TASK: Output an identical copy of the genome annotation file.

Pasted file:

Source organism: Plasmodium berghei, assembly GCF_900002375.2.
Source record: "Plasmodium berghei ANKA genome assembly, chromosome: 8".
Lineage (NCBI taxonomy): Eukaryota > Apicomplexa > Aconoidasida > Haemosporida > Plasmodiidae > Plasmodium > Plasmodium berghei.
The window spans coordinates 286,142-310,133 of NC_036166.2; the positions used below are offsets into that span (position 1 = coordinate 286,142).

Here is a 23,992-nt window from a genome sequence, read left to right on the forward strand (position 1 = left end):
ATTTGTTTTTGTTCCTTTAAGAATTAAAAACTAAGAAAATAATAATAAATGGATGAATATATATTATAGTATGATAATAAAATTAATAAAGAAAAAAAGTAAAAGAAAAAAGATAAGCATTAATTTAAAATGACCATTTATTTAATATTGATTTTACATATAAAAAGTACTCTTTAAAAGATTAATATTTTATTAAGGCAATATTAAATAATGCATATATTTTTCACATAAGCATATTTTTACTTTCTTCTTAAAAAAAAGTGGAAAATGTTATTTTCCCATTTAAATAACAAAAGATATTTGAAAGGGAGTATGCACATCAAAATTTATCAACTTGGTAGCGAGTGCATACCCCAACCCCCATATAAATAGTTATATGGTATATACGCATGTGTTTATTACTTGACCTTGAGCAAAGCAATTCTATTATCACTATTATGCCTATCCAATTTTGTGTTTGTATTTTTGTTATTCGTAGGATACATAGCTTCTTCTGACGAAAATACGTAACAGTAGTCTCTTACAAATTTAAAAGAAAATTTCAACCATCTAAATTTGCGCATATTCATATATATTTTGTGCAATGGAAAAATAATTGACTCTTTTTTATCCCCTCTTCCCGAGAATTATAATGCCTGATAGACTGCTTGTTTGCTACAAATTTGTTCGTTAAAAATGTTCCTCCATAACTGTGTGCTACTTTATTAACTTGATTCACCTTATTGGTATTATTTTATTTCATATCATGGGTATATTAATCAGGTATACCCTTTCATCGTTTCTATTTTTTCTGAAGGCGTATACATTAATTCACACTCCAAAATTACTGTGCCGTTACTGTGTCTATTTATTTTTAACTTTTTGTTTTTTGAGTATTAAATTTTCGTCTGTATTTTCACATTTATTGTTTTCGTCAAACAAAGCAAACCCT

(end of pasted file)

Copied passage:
Source organism: Plasmodium berghei, assembly GCF_900002375.2.
Source record: "Plasmodium berghei ANKA genome assembly, chromosome: 8".
Lineage (NCBI taxonomy): Eukaryota > Apicomplexa > Aconoidasida > Haemosporida > Plasmodiidae > Plasmodium > Plasmodium berghei.
The window spans coordinates 286,142-310,133 of NC_036166.2; the positions used below are offsets into that span (position 1 = coordinate 286,142).

Here is a 23,992-nt window from a genome sequence, read left to right on the forward strand (position 1 = left end):
ATTTGTTTTTGTTCCTTTAAGAATTAAAAACTAAGAAAATAATAATAAATGGATGAATATATATTATAGTATGATAATAAAATTAATAAAGAAAAAAAGTAAAAGAAAAAAGATAAGCATTAATTTAAAATGACCATTTATTTAATATTGATTTTACATATAAAAAGTACTCTTTAAAAGATTAATATTTTATTAAGGCAATATTAAATAATGCATATATTTTTCACATAAGCATATTTTTACTTTCTTCTTAAAAAAAAGTGGAAAATGTTATTTTCCCATTTAAATAACAAAAGATATTTGAAAGGGAGTATGCACATCAAAATTTATCAACTTGGTAGCGAGTGCATACCCCAACCCCCATATAAATAGTTATATGGTATATACGCATGTGTTTATTACTTGACCTTGAGCAAAGCAATTCTATTATCACTATTATGCCTATCCAATTTTGTGTTTGTATTTTTGTTATTCGTAGGATACATAGCTTCTTCTGACGAAAATACGTAACAGTAGTCTCTTACAAATTTAAAAGAAAATTTCAACCATCTAAATTTGCGCATATTCATATATATTTTGTGCAATGGAAAAATAATTGACTCTTTTTTATCCCCTCTTCCCGAGAATTATAATGCCTGATAGACTGCTTGTTTGCTACAAATTTGTTCGTTAAAAATGTTCCTCCATAACTGTGTGCTACTTTATTAACTTGATTCACCTTATTGGTATTATTTTATTTCATATCATGGGTATATTAATCAGGTATACCCTTTCATCGTTTCTATTTTTTCTGAAGGCGTATACATTAATTCACACTCCAAAATTACTGTGCCGTTACTGTGTCTATTTATTTTTAACTTTTTGTTTTTTGAGTATTAAATTTTCGTCTGTATTTTCACATTTATTGTTTTCGTCAAACAAAGCAAACCCT